A sound, robust and resilient financial system is a prerequisite for a modern economy. Weeks ago, the Modi government announced the mega merger of 10 Public Sector Banks (PSBs) into four, in a bid to consolidate and create stronger banking entities. Meanwhile, India’s growth rate has decelerated for five straight quarters to its weakest level since 2013, and the economy is crying out for reforms.
Reforms are an on-going process. This year marks the 50th anniversary of bank nationalisation, arguably the biggest structural reform introduced in the financial sector during the post-Independence period.
Evolution of banking in India
Post-Independence, India inherited a system where small private banks proliferated—56 per cent of all bank deposits in 1947 lay with the 81 scheduled and 557 non-scheduled private banks. These private banks were lopsidedly concentrated in the provinces of Madras, West Bengal and Bombay. Between 1947 and 1955, there were 361 instances of bank failures, with many depositors losing their life savings as well as their faith in the banking system.
It was in this backdrop that new laws of banking regulation, capital adequacy, licensing and inspection were enacted followed by a phase of liquidation and amalgamation, which brought down the number of scheduled banks to 71 and non-scheduled banks to 20, by 1967. The Government of India issued the Banking Companies (Acquisition and Transfer of Undertakings) Ordinance. Within two weeks the Parliament passed and it received presidential approval on 9 August 1969.
Government nationalised the 14 largest commercial banks with effect from the midnight of 19 July 1969. These banks contained 85 per cent of bank deposits in the country. A second round of nationalisations of six more commercial banks followed in 1980. The stated reason for the nationalisation was to give the government more control of credit delivery. With the second round of nationalisations, the Government of India controlled around 91 per cent of the banking business of India. Social Welfare was one of the main objectives of nationalization of commercial banks—Agricultural sector, small and cottage industries were in need of funds for their expansion and further economic development.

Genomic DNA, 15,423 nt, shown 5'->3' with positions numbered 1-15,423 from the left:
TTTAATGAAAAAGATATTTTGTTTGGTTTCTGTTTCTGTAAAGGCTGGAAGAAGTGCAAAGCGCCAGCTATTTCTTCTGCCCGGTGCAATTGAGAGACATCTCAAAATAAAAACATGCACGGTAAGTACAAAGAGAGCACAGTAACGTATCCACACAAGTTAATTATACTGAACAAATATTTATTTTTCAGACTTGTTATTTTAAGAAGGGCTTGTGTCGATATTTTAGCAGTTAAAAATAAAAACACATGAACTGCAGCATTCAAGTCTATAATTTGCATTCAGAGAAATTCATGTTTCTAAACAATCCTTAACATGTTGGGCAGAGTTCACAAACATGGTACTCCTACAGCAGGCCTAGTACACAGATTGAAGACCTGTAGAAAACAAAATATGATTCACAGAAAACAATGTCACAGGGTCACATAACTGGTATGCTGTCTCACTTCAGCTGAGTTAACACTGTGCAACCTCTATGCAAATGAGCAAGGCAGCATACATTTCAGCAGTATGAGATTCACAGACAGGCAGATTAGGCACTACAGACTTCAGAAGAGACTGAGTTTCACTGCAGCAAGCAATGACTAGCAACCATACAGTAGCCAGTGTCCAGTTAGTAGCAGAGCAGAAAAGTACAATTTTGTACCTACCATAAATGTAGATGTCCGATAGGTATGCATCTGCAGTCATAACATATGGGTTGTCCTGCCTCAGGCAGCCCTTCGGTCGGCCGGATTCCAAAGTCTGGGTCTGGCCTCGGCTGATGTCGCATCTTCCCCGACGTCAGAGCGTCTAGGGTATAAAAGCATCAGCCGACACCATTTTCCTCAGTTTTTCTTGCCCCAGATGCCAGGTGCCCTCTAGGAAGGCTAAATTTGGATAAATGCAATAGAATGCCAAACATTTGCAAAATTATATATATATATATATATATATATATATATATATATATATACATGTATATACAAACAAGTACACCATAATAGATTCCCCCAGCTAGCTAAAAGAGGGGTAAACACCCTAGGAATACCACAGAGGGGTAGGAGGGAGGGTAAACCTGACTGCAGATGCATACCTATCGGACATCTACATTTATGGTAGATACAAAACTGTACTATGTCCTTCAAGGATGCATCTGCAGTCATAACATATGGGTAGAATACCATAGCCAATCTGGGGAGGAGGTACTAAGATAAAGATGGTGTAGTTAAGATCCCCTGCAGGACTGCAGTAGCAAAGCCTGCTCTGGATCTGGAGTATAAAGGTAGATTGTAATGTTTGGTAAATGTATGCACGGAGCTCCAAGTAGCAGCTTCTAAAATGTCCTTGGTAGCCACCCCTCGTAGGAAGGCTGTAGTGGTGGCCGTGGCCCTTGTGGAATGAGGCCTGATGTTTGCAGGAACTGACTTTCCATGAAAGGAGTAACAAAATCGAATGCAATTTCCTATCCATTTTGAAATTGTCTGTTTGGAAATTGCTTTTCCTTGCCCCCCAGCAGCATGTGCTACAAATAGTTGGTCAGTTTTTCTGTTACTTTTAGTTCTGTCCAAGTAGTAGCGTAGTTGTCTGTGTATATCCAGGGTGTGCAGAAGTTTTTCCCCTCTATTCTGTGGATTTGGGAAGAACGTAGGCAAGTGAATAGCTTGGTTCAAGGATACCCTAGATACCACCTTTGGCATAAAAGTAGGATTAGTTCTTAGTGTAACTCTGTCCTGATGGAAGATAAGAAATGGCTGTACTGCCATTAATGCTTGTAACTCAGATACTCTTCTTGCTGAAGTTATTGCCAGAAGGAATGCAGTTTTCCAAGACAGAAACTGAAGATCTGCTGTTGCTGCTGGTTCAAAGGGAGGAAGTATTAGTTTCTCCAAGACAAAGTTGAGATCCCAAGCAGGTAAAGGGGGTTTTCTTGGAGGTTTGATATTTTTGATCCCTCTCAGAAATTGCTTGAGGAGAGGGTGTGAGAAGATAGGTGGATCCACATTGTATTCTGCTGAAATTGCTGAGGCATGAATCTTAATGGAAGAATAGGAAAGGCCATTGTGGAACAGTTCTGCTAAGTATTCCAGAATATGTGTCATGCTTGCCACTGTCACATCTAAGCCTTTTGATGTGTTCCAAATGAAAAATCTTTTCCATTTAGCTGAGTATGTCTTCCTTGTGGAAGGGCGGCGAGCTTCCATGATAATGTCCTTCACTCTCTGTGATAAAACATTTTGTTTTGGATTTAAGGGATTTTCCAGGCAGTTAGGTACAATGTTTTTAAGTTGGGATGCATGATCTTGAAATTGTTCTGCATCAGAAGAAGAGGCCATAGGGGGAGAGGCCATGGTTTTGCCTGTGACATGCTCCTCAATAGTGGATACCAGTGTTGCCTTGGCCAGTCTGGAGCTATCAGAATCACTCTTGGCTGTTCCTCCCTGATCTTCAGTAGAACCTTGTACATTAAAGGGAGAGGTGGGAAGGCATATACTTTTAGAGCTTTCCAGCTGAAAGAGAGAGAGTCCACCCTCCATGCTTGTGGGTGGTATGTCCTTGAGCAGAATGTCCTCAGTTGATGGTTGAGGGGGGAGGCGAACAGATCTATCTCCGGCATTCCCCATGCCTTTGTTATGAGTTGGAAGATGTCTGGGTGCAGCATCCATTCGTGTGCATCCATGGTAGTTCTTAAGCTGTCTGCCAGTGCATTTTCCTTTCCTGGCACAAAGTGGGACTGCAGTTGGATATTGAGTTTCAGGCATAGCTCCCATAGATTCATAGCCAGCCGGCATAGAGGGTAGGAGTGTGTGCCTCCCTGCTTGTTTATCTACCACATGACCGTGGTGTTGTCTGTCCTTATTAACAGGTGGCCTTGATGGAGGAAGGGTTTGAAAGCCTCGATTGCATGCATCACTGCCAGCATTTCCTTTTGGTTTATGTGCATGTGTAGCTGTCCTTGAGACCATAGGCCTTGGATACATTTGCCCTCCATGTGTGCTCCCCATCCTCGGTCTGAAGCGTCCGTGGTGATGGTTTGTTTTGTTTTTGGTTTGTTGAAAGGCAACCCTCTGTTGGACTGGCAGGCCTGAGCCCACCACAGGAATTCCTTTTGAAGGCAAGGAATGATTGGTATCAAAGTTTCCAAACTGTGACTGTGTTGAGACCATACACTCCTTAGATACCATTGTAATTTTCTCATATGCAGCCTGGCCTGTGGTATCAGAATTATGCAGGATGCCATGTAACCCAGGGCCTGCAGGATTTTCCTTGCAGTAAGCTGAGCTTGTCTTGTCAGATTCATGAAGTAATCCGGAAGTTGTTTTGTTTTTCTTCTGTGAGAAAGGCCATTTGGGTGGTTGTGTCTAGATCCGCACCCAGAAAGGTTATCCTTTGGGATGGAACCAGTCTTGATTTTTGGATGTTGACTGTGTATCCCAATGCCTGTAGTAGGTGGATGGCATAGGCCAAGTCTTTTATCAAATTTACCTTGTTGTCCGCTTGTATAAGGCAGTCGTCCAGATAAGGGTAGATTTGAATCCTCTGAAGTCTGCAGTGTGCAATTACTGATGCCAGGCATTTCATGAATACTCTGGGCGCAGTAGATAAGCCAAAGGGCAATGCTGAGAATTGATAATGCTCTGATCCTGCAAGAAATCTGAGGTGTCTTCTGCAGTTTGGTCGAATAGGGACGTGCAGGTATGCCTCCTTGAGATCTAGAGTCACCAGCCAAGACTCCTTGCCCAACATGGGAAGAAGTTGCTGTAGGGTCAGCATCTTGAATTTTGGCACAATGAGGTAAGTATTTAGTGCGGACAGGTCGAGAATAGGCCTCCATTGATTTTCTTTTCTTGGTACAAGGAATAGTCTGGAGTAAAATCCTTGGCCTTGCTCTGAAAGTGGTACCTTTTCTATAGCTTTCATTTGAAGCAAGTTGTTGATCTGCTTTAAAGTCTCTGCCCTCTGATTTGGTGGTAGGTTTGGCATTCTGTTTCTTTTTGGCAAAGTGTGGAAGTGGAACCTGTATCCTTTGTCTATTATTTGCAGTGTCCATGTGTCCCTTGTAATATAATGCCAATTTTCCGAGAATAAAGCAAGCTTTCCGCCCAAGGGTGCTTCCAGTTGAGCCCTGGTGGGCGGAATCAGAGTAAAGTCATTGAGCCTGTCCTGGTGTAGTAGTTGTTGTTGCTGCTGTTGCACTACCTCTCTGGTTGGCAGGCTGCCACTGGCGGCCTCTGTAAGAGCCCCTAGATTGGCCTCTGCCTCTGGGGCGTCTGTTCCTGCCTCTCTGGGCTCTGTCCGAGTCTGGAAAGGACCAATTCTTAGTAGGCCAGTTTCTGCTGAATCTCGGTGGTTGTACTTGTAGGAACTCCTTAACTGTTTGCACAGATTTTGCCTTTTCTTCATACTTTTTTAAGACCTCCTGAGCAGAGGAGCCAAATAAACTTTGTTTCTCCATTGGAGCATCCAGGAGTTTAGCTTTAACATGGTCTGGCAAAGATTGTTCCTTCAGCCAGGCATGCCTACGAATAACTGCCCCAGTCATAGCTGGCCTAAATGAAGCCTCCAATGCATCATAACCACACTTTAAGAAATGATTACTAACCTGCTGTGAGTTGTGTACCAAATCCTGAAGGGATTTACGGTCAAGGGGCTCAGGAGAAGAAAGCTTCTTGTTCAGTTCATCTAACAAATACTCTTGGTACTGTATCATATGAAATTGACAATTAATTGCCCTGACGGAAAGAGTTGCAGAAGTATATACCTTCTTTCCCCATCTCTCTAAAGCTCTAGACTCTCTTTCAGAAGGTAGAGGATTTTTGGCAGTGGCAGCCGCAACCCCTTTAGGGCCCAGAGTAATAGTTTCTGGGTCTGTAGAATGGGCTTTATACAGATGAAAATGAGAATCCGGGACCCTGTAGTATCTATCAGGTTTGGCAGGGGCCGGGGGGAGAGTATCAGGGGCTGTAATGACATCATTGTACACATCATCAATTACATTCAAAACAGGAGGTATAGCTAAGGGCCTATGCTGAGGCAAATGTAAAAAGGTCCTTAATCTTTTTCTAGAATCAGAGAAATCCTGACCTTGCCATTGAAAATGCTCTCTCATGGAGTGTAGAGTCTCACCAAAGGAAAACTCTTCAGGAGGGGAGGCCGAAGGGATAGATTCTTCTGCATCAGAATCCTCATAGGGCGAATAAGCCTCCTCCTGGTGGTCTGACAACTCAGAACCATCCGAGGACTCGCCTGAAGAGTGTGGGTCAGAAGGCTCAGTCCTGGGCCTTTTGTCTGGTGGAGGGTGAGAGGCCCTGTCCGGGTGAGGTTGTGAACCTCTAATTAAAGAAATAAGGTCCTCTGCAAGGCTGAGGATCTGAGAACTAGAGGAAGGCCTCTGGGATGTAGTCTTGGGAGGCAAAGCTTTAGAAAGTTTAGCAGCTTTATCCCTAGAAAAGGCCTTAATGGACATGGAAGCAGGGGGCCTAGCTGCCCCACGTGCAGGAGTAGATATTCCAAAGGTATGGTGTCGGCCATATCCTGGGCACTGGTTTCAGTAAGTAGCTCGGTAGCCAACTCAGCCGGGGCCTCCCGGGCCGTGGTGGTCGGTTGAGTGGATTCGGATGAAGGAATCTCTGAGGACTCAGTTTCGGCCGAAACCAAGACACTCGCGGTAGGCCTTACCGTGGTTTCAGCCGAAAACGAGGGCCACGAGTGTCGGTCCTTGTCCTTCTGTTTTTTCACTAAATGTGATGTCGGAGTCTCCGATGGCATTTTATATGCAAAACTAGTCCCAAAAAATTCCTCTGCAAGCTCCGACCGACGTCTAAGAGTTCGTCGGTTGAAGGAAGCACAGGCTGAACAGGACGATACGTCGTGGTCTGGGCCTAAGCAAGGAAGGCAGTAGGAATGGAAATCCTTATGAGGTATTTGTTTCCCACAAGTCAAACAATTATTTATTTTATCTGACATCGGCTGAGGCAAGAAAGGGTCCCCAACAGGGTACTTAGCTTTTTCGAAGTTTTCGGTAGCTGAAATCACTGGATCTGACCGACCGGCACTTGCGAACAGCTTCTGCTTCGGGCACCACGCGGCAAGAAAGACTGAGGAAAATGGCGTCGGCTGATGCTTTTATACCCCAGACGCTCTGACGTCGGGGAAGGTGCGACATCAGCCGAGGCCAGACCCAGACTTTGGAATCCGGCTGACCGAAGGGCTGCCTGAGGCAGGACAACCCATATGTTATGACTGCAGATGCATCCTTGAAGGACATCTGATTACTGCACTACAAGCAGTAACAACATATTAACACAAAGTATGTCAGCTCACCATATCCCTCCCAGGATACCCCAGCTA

The liberalisation of the nineties
In the early 1990s, the Narasimha Rao government embarked on a policy of liberalisation, licensing a small number of private banks. These came to be known as new generation tech-savvy banks, and included the Global Trust Bank (the first one to be set up), which later amalgamated with Oriental Bank of Commerce; IndusInd Bank, UTI Bank (since renamed Axis Bank), ICICI Bank and HDFC Bank. This move, along with the rapid growth in the economy of India, revitalised the banking sector in India which has seen rapid growth.
Until the 1990s, the nationalised banks grew at a pace of around 4 per cent, closer to the average growth rate of the Indian economy. The new wave ushered in a modern outlook and tech-savvy methods of working for traditional banks. All this led to the retail boom in India. People demanded more from their banks and received more.
With state policies shifting towards liberalisation and privatisation in the last three decades and with the entry of new private sector banks, the dominance of PSBs has been on a decline. The share of PSBs in the total assets of the scheduled commercial banks, which was over 80 per cent in 1997-98, declined to around 70 per cent by 2007-08, and further to below 66 per cent in 2017-18.
In the immediate aftermath of the global financial crisis in 2007-08, which had exposed the dubious financial practices of private multinational banks, both deposit mobilisation and credit flow of the public sector banks in India had witnessed a phase of higher growth compared to the private sector banks.